Do Not Worry Anymore About That Asteroid Hitting Earth
The Hollywood version has an asteroid bearing down on the planet. Movies like “Armageddon,” “Deep Impact” and, “Don’t Look Up,” thrill viewers.
Scientists are now taking the threat in a more serious way. Astronomers found all of the big asteroids that would wreak planet-wide destruction. Just like the one that doomed the dinosaurs 66 million years ago. They are not a danger.
There are many smaller asteroids. They would not set off mass extinctions, but they can unleash more energy than a nuclear bomb.
NASA showed how it would destroy one heading to this planet.
A spacecraft headed toward an asteroid. Well, not a real spacecraft, but one at a lab near Baltimore. it pursued its target — a small space rock seven million miles from Earth. The spacecraft in the lab collided with the asteroid.
“Humanity has now demonstrated the ability to target and alter the orbit of a celestial object,” a scientist said.
Hitting an asteroid with a high-speed projectile nudges its orbit. For an asteroid headed toward Earth, that could be enough to change a direct hit to a near miss.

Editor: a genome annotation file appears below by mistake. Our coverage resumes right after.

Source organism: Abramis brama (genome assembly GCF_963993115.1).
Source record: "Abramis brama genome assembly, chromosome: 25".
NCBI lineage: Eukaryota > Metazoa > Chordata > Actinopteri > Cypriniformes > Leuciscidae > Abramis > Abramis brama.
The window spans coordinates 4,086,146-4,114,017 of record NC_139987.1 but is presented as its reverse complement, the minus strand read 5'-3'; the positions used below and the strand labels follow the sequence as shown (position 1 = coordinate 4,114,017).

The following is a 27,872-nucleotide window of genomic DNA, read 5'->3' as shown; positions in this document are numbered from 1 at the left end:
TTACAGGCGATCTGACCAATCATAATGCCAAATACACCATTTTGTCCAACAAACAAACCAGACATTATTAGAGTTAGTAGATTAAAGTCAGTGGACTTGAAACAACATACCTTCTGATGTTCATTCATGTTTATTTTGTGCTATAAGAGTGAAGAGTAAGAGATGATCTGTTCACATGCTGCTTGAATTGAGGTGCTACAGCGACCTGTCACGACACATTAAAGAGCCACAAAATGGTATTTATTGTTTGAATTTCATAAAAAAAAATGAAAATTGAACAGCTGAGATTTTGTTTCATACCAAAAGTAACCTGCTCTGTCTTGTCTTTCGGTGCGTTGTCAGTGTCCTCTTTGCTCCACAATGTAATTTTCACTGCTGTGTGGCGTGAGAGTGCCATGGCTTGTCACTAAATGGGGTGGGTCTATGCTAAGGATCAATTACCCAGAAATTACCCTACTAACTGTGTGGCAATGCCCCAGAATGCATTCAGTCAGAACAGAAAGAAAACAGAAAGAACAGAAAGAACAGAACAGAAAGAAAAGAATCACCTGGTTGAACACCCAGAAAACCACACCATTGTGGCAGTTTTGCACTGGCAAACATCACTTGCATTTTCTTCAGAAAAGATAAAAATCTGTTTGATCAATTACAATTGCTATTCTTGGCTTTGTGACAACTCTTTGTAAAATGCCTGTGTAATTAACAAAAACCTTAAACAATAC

The spacecraft had spotted the asteroid about an hour earlier, as a dot of light. Then, the pile of celestial rubble grew bigger and bigger, until the picture of the asteroid’s surface filled the screen. The mission’s engineers were on their feet, cheering.
Its signal stopped as it collided with the asteroid.
There is a growing focus on planetary defense. A new U.S.-financed telescope in Chile will scan the night sky and find thousands of potentially hazardous asteroids. A space-based telescope that NASA is working to build will find many hazardous asteroids. Including some that are hard to spot from Earth.
If any of those asteroids turn out to be on a collision course with Earth, the mission shows that deflecting them is a realistic possibility.
This was a successful demonstration that an asteroid can be deflected, A scientist said, “I think that earthlings should sleep better. Definitely, I will.”
Source: The New York Times September 26, 2022